What is 'There Ain't No Such Thing as a Free Lunch (TANSTAAFL)'

"There ain't no such thing as a free lunch" (TANSTAAFL), also known as "there is no such thing as a free lunch" (TINSTAAFL), is a phrase that describes the cost of decision-making and consumption. "There ain't no such thing as a free lunch" expresses the idea that things appearing free always have a cost or that nothing in life is free.  

BREAKING DOWN 'There Ain't No Such Thing as a Free Lunch (TANSTAAFL)'

The TANSTAAFL concept is important to consider when making various types of decisions. It can help consumers make wiser decisions by considering all indirect and direct costs and externalities. 

In economics, TANSTAAFL describes the concept of opportunity costs, which states that for every choice made, there was an alternative not chosen.  Decision-making requires trade-offs and assumes that there are no real free offerings in society.  For example, products and services gifted (free) to individuals are paid for by someone else.  Even when there is no one to assume the direct costs, society bears the burden.  


TANSTAAFL is thought to have originated in 19th century American saloons where customers were given free lunches with the purchase of drinks. From the basic structure of the offer, it is evident that there is a cost associated with the free lunch: the purchase of a drink.  However, there are subsequent costs resulting from the consumption of the free lunch.  Because the lunches were high in salt, customers were enticed to purchase more drinks.  The proposal of a free good or service with the purchase of another good or service is an oxymoronic tactic many businesses still use to entice customers.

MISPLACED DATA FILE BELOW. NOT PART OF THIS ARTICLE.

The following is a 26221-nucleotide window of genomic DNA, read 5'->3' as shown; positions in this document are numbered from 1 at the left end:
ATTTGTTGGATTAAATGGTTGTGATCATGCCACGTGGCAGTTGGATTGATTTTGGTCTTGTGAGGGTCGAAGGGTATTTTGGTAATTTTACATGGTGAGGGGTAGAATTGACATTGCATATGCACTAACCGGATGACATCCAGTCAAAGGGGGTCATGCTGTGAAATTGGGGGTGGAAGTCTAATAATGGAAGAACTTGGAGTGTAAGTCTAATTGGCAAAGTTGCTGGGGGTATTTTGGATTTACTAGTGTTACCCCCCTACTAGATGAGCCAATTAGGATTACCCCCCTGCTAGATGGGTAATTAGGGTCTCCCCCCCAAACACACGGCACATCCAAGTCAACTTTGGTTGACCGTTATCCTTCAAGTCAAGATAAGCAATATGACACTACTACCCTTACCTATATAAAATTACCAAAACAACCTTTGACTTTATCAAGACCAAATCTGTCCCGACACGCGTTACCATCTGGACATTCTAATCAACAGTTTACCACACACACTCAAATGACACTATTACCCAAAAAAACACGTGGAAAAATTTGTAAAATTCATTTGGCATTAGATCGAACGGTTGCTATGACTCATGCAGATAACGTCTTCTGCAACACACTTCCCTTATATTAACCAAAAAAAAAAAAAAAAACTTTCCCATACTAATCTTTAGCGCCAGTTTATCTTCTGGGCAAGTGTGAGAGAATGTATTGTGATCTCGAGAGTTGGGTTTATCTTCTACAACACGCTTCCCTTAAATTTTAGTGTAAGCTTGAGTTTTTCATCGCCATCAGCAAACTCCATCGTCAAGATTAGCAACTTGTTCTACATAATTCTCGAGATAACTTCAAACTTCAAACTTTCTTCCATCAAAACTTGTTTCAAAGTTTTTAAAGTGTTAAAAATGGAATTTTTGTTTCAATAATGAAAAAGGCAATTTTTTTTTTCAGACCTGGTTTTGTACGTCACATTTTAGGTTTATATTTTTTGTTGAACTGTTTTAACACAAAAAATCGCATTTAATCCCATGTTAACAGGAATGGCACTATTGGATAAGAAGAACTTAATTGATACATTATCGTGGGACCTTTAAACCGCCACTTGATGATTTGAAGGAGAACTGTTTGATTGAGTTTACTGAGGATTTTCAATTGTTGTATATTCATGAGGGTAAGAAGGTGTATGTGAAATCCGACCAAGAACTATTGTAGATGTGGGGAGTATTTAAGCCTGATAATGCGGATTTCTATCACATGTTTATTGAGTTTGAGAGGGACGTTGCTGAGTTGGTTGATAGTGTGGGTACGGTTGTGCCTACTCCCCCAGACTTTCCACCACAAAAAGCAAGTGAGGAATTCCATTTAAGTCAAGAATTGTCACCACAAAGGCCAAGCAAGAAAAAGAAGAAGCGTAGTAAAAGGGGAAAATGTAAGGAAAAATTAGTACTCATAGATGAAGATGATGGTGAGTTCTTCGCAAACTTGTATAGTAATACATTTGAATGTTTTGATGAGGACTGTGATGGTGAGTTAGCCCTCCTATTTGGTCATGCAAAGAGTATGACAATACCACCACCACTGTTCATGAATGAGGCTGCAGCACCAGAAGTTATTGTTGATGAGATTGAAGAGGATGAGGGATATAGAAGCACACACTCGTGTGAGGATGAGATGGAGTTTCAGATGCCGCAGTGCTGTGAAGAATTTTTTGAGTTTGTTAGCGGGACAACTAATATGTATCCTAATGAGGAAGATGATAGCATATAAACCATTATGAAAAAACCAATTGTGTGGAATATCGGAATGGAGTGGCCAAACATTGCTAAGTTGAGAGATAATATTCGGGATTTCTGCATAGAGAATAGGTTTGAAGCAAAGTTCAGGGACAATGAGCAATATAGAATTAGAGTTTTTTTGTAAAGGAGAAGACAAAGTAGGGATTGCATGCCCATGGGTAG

Other Meanings and References

TANSTAAFL has been referenced many times for various reasons.  For example, in 1933, former New York City mayor Fiorello H. La Guardia used the Italian phrase “È finita la cuccagna!" (translating to "no more free lunch”) in his campaign against crime and corruption.  Popular references to the phrase can also be found in Robert Heinlein's "The Moon Is a Harsh Mistress" as well as in Milton Friedman’s book “There Ain't No Such Thing as a Free Lunch.”  

Across different disciplines (e.g., economics, finance, statistics, et al), TANSTAAFL has different connotations.  For example, in science, it refers to the theory that the universe is a closed system.  For example, a source of something (e.g., matter) comes from a resource that will be exhausted.  the cost of the supply of matter is the exhaustion of its source.  In sports, it was used to describe the health costs associated with being great at a sport, like "no pain, no gain."  Despite the different meanings, the common factor is cost. 


For investments, TANSTAAFL helps to explain risk. Treasury bills (T-bill), notes, and bonds offer a nearly risk-free return; however, the opportunity cost of investing in one of these instruments is the forgone opportunity to invest in an alternative, riskier investment.  

As an investor moves higher on the risk spectrum, the phrase TANSTAAFL becomes even more relevant as investors provide capital with hopes of achieving larger gains than what less-riskier securities yield; however, this choice assumes the cost that growth prospects may not be achieved and the investment could be lost.

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